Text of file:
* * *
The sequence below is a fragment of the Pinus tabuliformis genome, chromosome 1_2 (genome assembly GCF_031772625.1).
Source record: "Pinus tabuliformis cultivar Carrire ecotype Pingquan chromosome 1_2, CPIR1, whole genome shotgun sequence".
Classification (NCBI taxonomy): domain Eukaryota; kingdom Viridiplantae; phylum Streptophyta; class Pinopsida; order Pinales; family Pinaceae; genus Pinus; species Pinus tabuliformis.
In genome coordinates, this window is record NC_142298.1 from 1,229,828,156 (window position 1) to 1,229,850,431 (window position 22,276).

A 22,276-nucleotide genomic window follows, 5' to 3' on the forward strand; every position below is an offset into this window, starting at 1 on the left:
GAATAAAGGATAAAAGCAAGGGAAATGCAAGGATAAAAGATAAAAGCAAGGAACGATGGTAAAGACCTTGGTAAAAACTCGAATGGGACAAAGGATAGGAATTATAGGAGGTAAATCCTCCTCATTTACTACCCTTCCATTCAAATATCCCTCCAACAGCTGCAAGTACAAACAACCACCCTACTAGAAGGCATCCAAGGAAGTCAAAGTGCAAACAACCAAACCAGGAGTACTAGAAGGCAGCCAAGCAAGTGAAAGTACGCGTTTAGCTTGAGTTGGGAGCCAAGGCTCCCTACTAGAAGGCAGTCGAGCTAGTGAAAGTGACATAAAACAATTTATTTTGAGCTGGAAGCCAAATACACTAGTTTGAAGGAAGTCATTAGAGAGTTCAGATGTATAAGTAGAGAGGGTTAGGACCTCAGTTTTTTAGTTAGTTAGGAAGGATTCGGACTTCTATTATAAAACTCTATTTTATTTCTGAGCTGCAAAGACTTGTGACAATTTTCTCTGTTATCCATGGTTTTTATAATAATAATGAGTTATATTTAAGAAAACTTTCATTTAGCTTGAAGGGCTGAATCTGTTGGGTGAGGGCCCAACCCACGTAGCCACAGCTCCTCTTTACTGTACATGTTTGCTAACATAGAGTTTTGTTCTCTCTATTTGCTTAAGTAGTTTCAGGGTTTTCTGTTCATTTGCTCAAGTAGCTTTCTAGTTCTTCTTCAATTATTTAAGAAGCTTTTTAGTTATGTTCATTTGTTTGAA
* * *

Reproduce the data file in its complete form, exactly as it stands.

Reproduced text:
The sequence below is a fragment of the Pinus tabuliformis genome, chromosome 1_2 (genome assembly GCF_031772625.1).
Source record: "Pinus tabuliformis cultivar Carrire ecotype Pingquan chromosome 1_2, CPIR1, whole genome shotgun sequence".
Classification (NCBI taxonomy): domain Eukaryota; kingdom Viridiplantae; phylum Streptophyta; class Pinopsida; order Pinales; family Pinaceae; genus Pinus; species Pinus tabuliformis.
In genome coordinates, this window is record NC_142298.1 from 1,229,828,156 (window position 1) to 1,229,850,431 (window position 22,276).

A 22,276-nucleotide genomic window follows, 5' to 3' on the forward strand; every position below is an offset into this window, starting at 1 on the left:
GAATAAAGGATAAAAGCAAGGGAAATGCAAGGATAAAAGATAAAAGCAAGGAACGATGGTAAAGACCTTGGTAAAAACTCGAATGGGACAAAGGATAGGAATTATAGGAGGTAAATCCTCCTCATTTACTACCCTTCCATTCAAATATCCCTCCAACAGCTGCAAGTACAAACAACCACCCTACTAGAAGGCATCCAAGGAAGTCAAAGTGCAAACAACCAAACCAGGAGTACTAGAAGGCAGCCAAGCAAGTGAAAGTACGCGTTTAGCTTGAGTTGGGAGCCAAGGCTCCCTACTAGAAGGCAGTCGAGCTAGTGAAAGTGACATAAAACAATTTATTTTGAGCTGGAAGCCAAATACACTAGTTTGAAGGAAGTCATTAGAGAGTTCAGATGTATAAGTAGAGAGGGTTAGGACCTCAGTTTTTTAGTTAGTTAGGAAGGATTCGGACTTCTATTATAAAACTCTATTTTATTTCTGAGCTGCAAAGACTTGTGACAATTTTCTCTGTTATCCATGGTTTTTATAATAATAATGAGTTATATTTAAGAAAACTTTCATTTAGCTTGAAGGGCTGAATCTGTTGGGTGAGGGCCCAACCCACGTAGCCACAGCTCCTCTTTACTGTACATGTTTGCTAACATAGAGTTTTGTTCTCTCTATTTGCTTAAGTAGTTTCAGGGTTTTCTGTTCATTTGCTCAAGTAGCTTTCTAGTTCTTCTTCAATTATTTAAGAAGCTTTTTAGTTATGTTCATTTGTTTGAA